We saw the Little Dog Star, Procyon, in the Little Dog constellation, next
to Gemini, so where is the Big Dog?
What's so interesting about this globular cluster is that it's in the wrong part of the sky. All the clusters we've looked at are open clusters. Globular clusters are very different, and this globular cluster is all alone on this side of the sky. The summer sky is just filled with globular clusters -- for some reason all the globular clusters are close to the center of the Milky Way galaxy, and in the summer we are looking toward the center of the galaxy. Now we are looking out toward the edge of the galactic disk, and there's this one lone globular cluster -- why would that be?
Well, in November of 2003, it was discovered that the Milky Way is eating up a smaller galaxy -- it is called the Canis Major galaxy because most of what's left of it is in the direction of the Big Dog. It was caught in the gravity of the Milky Way and now is being pulled apart and is getting sucked into the disk of our galaxy. M79 is a globular cluster that was a part of that little galaxy, not originally part of our galaxy, which is why it's in the wrong place.
If you follow the line of the two stars at the center of the rabbit's body south to the next star, M79 is right next to that star. Instead of being a randomly scattered group of stars, a globular cluster is a well-defined ball, glittering with hundreds of thousands of stars. Globular clusters are rare - only about 150 are known, and they are completely different from open clusters like the Pleiades or M35 in Gemini.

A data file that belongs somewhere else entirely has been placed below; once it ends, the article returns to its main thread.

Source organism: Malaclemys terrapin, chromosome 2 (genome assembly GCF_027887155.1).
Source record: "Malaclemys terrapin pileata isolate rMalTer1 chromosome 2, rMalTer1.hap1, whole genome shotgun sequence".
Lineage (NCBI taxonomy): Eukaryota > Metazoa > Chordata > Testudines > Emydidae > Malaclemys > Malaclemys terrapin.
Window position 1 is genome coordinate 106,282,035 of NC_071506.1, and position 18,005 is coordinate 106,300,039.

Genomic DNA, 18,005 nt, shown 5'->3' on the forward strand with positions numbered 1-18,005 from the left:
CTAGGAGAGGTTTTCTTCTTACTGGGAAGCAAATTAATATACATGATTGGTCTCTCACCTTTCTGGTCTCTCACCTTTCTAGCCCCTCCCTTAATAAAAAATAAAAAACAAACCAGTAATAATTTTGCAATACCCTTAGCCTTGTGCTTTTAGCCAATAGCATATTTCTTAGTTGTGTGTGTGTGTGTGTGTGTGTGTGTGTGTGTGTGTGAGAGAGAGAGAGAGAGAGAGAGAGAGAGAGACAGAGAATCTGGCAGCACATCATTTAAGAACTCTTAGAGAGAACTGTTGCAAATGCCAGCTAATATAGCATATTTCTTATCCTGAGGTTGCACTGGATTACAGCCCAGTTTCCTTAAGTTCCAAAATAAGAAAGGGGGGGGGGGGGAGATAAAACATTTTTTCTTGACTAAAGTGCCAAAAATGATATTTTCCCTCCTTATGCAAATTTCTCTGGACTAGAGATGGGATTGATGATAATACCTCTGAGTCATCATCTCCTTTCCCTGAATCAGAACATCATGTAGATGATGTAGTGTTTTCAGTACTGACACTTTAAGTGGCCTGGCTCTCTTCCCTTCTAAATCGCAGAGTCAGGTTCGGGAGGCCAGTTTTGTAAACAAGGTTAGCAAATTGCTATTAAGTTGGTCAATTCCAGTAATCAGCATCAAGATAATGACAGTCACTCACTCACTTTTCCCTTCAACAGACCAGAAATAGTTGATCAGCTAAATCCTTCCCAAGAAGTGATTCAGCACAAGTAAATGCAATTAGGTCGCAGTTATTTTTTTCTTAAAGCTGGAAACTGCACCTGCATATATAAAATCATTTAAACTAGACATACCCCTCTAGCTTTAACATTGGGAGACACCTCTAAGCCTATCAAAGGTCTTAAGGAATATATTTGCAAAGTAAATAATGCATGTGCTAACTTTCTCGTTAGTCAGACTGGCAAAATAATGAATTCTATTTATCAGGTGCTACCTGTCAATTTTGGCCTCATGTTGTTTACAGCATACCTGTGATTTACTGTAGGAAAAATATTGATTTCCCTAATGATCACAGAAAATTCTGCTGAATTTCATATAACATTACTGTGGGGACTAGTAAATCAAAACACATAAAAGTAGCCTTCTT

The Pleiades are about 100 million years old, M79 is estimated to be at least 10 BILLION years old, making it so old that it formed before the disk of the Milky Way galaxy formed! While the Pleiades cluster has maybe 500 stars in total, M79 has several hundred thousand stars, maybe a million. The Pleiades are about 400 light years away and about seven light years across, while M79 is 40 thousand light years away and 100 light years across.
These numbers are typical -- globular clusters are much, much bigger than open clusters, and they are much much older - some are nearly as old as the universe!
So we've come full circle. We started with Orion the Hunter and here we are, back with Orion. Our winter sky tour is completed. For the die-hard stalwarts with a particularly high resistance to the night chill, we may continue on to observe some additional deep sky objects, perhaps some of the ones we skipped for the sake of time. Or we might learn a few additional constellations, like Leo which is on the rise about this time. But that's really part of the Spring Sky Tour, and we don't want to start getting ahead of ourselves, particularly since we've covered so much already.
|Back to the Zodiac Constellations||Go to Winter Index|
Your questions and comments regarding this page are welcome.
You can e-mail Randy Culp for inquiries,
suggestions, new ideas or just to chat.
Updated 11 November 2011